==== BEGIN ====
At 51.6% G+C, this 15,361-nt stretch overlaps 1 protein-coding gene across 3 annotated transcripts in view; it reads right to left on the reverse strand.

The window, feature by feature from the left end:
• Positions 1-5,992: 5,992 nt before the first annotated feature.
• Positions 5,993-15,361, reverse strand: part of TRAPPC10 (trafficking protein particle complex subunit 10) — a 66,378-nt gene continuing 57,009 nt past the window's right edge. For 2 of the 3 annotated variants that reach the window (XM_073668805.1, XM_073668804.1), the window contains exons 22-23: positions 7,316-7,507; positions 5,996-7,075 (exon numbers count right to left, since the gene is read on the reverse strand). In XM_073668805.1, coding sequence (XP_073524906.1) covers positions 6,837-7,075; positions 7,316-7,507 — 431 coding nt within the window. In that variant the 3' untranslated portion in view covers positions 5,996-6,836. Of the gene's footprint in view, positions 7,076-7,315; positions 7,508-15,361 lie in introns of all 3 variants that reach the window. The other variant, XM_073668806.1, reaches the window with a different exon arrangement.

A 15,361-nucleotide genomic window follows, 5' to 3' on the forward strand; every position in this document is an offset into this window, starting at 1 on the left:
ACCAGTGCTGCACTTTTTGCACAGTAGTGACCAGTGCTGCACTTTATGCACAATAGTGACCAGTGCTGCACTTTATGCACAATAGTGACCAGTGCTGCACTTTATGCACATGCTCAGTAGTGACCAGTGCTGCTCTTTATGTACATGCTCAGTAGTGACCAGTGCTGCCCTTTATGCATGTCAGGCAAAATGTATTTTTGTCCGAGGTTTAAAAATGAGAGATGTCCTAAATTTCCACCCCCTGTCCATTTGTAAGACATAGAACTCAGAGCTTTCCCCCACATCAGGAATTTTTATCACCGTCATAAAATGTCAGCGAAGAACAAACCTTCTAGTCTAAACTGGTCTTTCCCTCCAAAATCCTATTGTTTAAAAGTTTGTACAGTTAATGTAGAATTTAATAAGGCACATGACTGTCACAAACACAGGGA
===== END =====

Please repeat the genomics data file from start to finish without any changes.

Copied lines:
At 51.6% G+C, this 15,361-nt stretch overlaps 1 protein-coding gene across 3 annotated transcripts in view; it reads right to left on the reverse strand.

The window, feature by feature from the left end:
• Positions 1-5,992: 5,992 nt before the first annotated feature.
• Positions 5,993-15,361, reverse strand: part of TRAPPC10 (trafficking protein particle complex subunit 10) — a 66,378-nt gene continuing 57,009 nt past the window's right edge. For 2 of the 3 annotated variants that reach the window (XM_073668805.1, XM_073668804.1), the window contains exons 22-23: positions 7,316-7,507; positions 5,996-7,075 (exon numbers count right to left, since the gene is read on the reverse strand). In XM_073668805.1, coding sequence (XP_073524906.1) covers positions 6,837-7,075; positions 7,316-7,507 — 431 coding nt within the window. In that variant the 3' untranslated portion in view covers positions 5,996-6,836. Of the gene's footprint in view, positions 7,076-7,315; positions 7,508-15,361 lie in introns of all 3 variants that reach the window. The other variant, XM_073668806.1, reaches the window with a different exon arrangement.

A 15,361-nucleotide genomic window follows, 5' to 3' on the forward strand; every position in this document is an offset into this window, starting at 1 on the left:
ACCAGTGCTGCACTTTTTGCACAGTAGTGACCAGTGCTGCACTTTATGCACAATAGTGACCAGTGCTGCACTTTATGCACAATAGTGACCAGTGCTGCACTTTATGCACATGCTCAGTAGTGACCAGTGCTGCTCTTTATGTACATGCTCAGTAGTGACCAGTGCTGCCCTTTATGCATGTCAGGCAAAATGTATTTTTGTCCGAGGTTTAAAAATGAGAGATGTCCTAAATTTCCACCCCCTGTCCATTTGTAAGACATAGAACTCAGAGCTTTCCCCCACATCAGGAATTTTTATCACCGTCATAAAATGTCAGCGAAGAACAAACCTTCTAGTCTAAACTGGTCTTTCCCTCCAAAATCCTATTGTTTAAAAGTTTGTACAGTTAATGTAGAATTTAATAAGGCACATGACTGTCACAAACACAGGGA